“The finest inheritance you can give a child is to allow it to make its own way, completely on its own two feet.” Isadora Duncan
“Don’t kiss me or hug me in public, Mom,” your child says as he or she wipes off your kiss.
Affection that was freely given and accepted becomes an embarrassment to the six-to-nine-year-old. As soon as adult teeth replace baby teeth, the child enters into a new phase of development. One of the characteristics of this period is a breaking out into a bigger world and a breaking away from the close familiarity of family and friends.
Human beings have an inborn drive to become independent. We see this independence assert itself in the infant who continually kicks off his or her socks; in two-year-olds with their forceful “no’s”; with the three-year-olds’ asserting, “Let me do it myself.”
One of the tricks of parenting is how to grow smaller and smaller as our children grow larger and larger.
- How do we hand over responsibility and encourage autonomy and independence in our children?
- How can we utilize this period of growing independence?
- How can we minimize our children’s feelings of dependency?
First, we can let our children make choices where appropriate.
For the three-year-old the choice may be, “Do you want to wear your red or your blue pajamas?” For a six-year-old, the choice might be in purchasing pajamas. For the ten-year-old, having a choice of bedtimes. For the sixteen-year- old, being involved in curfew decisions.
We can show respect for the child’s struggle to gain competency.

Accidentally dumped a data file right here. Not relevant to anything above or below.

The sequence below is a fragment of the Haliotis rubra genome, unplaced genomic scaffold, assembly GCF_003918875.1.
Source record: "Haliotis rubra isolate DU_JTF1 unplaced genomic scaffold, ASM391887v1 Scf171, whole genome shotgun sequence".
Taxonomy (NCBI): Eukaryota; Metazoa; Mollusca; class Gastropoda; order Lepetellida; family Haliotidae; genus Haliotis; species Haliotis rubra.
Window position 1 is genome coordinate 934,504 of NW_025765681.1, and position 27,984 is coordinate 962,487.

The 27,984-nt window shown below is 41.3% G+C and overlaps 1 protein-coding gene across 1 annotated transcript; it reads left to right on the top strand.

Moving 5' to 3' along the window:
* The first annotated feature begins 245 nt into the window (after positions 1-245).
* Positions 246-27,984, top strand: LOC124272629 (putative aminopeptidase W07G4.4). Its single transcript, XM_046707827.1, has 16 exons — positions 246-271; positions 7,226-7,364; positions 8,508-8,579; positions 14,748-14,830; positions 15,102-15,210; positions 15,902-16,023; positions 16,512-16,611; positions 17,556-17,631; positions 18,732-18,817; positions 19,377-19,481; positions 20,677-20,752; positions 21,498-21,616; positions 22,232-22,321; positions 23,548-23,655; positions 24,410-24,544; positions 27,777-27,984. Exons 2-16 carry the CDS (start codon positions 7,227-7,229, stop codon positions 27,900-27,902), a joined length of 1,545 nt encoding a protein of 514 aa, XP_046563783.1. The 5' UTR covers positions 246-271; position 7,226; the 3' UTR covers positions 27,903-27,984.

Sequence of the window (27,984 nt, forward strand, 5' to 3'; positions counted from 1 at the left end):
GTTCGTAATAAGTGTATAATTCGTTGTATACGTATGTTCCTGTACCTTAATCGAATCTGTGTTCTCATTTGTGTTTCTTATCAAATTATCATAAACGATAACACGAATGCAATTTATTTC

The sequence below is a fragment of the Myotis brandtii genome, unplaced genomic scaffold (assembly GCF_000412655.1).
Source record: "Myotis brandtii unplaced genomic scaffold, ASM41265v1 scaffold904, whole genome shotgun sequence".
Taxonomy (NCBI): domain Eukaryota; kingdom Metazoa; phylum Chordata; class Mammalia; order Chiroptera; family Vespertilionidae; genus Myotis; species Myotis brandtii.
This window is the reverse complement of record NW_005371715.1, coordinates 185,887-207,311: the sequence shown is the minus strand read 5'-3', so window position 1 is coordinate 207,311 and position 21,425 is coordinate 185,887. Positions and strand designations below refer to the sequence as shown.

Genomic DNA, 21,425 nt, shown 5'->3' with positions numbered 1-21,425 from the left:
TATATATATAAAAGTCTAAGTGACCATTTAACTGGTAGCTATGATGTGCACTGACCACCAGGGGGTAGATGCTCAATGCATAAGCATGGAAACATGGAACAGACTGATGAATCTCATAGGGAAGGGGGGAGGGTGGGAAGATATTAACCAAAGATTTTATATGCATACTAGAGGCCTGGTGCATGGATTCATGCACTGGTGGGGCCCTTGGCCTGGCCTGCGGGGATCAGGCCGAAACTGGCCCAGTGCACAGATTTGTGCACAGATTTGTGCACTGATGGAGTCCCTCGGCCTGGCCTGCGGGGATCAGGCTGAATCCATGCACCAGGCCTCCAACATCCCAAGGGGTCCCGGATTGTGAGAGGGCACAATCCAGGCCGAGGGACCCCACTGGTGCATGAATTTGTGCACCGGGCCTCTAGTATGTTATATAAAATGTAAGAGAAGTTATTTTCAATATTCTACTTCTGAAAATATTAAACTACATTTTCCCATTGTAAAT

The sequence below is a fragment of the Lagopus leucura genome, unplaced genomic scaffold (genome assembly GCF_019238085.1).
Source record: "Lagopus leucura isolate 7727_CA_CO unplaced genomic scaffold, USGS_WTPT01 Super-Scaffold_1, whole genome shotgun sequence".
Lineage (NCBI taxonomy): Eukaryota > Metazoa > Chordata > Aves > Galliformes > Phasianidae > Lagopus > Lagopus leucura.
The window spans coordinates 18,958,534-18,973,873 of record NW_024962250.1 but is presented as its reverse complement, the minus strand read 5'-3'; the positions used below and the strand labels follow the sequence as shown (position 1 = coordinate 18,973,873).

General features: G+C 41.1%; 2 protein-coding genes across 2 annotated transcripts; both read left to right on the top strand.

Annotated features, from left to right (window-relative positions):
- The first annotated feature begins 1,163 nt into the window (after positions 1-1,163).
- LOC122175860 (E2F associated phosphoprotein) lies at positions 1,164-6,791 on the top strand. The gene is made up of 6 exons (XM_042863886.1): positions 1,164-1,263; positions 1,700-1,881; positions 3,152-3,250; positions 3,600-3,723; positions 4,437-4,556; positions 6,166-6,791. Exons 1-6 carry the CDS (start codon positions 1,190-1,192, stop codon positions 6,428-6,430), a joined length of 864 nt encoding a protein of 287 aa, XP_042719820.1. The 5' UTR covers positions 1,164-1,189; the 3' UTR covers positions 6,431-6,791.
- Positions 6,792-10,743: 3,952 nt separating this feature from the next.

Learning new skills, such as tying your own shoes, takes time and dexterity. Instead of doing for our children, we need to ask, “How can I help?” remembering that any unnecessary help is a hindrance to their development towards independence.
We try not to pry.
Asking too many questions about our children’s day implies a level of distrust instead of interest. Can you remember a boss, teacher or co-worker who seemed to cross-examine you? Every day? A simple “glad to see you” or “welcome home” is many times the best way to make connection with our children and keep their trust.
We can encourage our children to use sources outside of the home to help answer questions or solve problems.
Help your child establish habits of seeking expert advice from various people. For example, if your child wants to know how to take care of a new hamster, suggest making a list of questions, then visiting with a pet store owner, searching the library, or contacting a friend or neighbor who has a hamster.
We can help our children learn to think for themselves by restating the question and encouraging exploration.
Don’t be too quick to be the encyclopedia of knowledge. “Dad, what makes a rocket ship go straight up?” may best be answered, even if you are a rocket scientist, with a question such as “What do you think makes a rocket go straight up?”
Encourage your children’s dreams, even if they sound outrageous.
Too many times we can dismiss youthful optimism with a casual remark when “I want to be an astronaut” is met with “Forget it! You’re not good enough in math. And besides that, they’re not training anymore astronauts.” We can encourage the essence of the wish when we answer, “An astronaut? What would you like to do as an astronaut?”
Encourage independence and autonomy by allowing your children to make appropriate choices, beginning at a young age.
Respect your children’s struggle for independence, mastery and competency. Don’t ask too many questions. Encourage using sources outside the home for problem solving and decision-making. Don’t be too quick to offers answer to questions and solutions to problems. Give your children the gift of having the time to figure it out themselves. Try to see your children’s wishes, hopes, and dreams through their eyes.
Day by day, choice by choice, our children will become stronger in their journey to adulthood.
They will get larger and larger. We will get smaller and smaller. Until one day, they will look at us eye to eye, on their own two feet.